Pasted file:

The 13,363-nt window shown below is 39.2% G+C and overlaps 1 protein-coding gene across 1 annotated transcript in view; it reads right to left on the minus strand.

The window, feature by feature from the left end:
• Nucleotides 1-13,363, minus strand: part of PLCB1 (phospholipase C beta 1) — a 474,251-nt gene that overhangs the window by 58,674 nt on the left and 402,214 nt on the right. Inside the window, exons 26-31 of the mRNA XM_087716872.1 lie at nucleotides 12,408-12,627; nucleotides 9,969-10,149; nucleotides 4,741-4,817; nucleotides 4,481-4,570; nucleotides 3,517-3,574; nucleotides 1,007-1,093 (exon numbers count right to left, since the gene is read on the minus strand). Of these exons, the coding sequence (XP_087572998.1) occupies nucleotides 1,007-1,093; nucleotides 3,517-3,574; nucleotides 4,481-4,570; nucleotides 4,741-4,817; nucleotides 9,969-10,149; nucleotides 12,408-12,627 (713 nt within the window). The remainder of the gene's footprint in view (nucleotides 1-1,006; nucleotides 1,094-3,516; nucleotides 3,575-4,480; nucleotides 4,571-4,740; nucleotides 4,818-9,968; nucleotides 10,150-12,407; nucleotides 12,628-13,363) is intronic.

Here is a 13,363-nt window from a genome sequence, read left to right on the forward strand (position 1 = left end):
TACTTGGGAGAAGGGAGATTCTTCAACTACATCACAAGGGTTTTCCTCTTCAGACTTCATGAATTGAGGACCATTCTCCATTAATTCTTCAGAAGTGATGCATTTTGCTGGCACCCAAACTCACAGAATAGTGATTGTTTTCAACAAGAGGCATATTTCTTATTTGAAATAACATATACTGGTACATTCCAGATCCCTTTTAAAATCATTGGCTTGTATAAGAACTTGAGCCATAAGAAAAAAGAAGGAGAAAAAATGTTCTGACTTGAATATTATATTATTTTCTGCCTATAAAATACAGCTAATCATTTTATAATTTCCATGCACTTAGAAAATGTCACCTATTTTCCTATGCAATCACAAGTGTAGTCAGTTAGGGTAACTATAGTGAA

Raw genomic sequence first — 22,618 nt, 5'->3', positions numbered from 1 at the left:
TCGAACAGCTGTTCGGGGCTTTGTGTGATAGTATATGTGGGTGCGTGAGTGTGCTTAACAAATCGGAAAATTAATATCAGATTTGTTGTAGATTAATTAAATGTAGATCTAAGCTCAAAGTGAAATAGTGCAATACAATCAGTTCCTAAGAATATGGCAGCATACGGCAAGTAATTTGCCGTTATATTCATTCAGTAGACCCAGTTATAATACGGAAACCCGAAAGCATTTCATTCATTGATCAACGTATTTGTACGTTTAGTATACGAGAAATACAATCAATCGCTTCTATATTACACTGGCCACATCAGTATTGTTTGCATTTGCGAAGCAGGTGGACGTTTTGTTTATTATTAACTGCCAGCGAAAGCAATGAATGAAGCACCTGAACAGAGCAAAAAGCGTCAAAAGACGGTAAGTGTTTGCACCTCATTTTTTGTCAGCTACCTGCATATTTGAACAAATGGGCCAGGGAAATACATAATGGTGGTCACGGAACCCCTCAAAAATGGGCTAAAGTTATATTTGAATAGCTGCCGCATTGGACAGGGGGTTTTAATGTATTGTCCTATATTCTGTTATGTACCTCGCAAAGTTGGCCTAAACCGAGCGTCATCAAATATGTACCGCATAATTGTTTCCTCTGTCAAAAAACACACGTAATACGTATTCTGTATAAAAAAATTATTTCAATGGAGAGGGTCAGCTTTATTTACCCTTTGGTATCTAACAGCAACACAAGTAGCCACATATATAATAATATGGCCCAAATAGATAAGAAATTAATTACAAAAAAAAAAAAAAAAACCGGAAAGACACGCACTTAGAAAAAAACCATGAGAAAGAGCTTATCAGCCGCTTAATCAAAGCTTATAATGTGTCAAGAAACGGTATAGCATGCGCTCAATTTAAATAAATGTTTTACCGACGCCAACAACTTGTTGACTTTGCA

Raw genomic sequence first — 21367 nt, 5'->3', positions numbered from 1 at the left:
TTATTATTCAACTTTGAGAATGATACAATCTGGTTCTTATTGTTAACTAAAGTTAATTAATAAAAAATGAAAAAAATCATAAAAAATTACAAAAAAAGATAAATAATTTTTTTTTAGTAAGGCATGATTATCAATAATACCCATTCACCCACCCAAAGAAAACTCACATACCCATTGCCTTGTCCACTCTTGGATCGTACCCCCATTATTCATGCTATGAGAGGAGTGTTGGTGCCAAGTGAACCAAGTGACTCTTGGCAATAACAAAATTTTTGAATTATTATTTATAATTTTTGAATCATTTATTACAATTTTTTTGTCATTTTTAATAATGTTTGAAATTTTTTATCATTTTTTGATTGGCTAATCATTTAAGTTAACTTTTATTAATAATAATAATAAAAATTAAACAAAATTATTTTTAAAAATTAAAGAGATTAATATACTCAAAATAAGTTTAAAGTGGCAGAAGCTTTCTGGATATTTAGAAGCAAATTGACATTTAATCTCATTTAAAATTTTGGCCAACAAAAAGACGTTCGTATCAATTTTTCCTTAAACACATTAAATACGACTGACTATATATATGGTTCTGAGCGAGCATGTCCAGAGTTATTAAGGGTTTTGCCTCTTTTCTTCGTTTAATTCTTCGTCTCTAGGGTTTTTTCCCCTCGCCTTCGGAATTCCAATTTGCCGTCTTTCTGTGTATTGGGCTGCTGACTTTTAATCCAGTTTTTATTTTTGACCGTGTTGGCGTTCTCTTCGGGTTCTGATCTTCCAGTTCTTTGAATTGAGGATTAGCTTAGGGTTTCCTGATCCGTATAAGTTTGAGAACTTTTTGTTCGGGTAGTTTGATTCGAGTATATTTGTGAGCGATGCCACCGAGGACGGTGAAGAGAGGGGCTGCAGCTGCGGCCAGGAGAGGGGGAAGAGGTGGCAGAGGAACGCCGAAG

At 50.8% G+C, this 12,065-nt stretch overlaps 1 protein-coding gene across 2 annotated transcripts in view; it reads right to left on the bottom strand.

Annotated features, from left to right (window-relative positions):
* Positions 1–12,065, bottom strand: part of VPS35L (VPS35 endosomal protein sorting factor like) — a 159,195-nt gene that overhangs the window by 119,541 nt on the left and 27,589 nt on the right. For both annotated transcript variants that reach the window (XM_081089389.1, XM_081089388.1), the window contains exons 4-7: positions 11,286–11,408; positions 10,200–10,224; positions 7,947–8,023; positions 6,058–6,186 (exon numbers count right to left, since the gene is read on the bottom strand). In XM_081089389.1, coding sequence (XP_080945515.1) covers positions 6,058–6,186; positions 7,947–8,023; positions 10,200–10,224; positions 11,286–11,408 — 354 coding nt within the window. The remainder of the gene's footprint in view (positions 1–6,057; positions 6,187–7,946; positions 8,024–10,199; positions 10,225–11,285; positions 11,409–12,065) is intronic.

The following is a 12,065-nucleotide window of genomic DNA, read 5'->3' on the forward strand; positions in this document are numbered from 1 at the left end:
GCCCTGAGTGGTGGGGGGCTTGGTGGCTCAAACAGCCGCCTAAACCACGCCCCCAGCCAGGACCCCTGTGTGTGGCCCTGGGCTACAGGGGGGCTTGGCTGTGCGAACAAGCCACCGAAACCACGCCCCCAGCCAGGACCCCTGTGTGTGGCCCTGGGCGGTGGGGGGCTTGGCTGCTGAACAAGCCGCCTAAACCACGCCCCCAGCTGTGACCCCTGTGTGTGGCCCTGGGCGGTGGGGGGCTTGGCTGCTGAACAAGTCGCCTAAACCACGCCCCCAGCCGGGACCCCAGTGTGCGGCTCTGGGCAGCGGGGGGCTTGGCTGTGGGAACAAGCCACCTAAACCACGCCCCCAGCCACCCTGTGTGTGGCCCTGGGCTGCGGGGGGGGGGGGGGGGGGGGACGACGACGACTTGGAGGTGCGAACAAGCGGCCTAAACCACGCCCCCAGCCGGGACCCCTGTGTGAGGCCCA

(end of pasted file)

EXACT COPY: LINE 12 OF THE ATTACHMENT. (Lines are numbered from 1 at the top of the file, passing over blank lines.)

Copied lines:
* Positions 1–12,065, bottom strand: part of VPS35L (VPS35 endosomal protein sorting factor like) — a 159,195-nt gene that overhangs the window by 119,541 nt on the left and 27,589 nt on the right. For both annotated transcript variants that reach the window (XM_081089389.1, XM_081089388.1), the window contains exons 4-7: positions 11,286–11,408; positions 10,200–10,224; positions 7,947–8,023; positions 6,058–6,186 (exon numbers count right to left, since the gene is read on the bottom strand). In XM_081089389.1, coding sequence (XP_080945515.1) covers positions 6,058–6,186; positions 7,947–8,023; positions 10,200–10,224; positions 11,286–11,408 — 354 coding nt within the window. The remainder of the gene's footprint in view (positions 1–6,057; positions 6,187–7,946; positions 8,024–10,199; positions 10,225–11,285; positions 11,409–12,065) is intronic.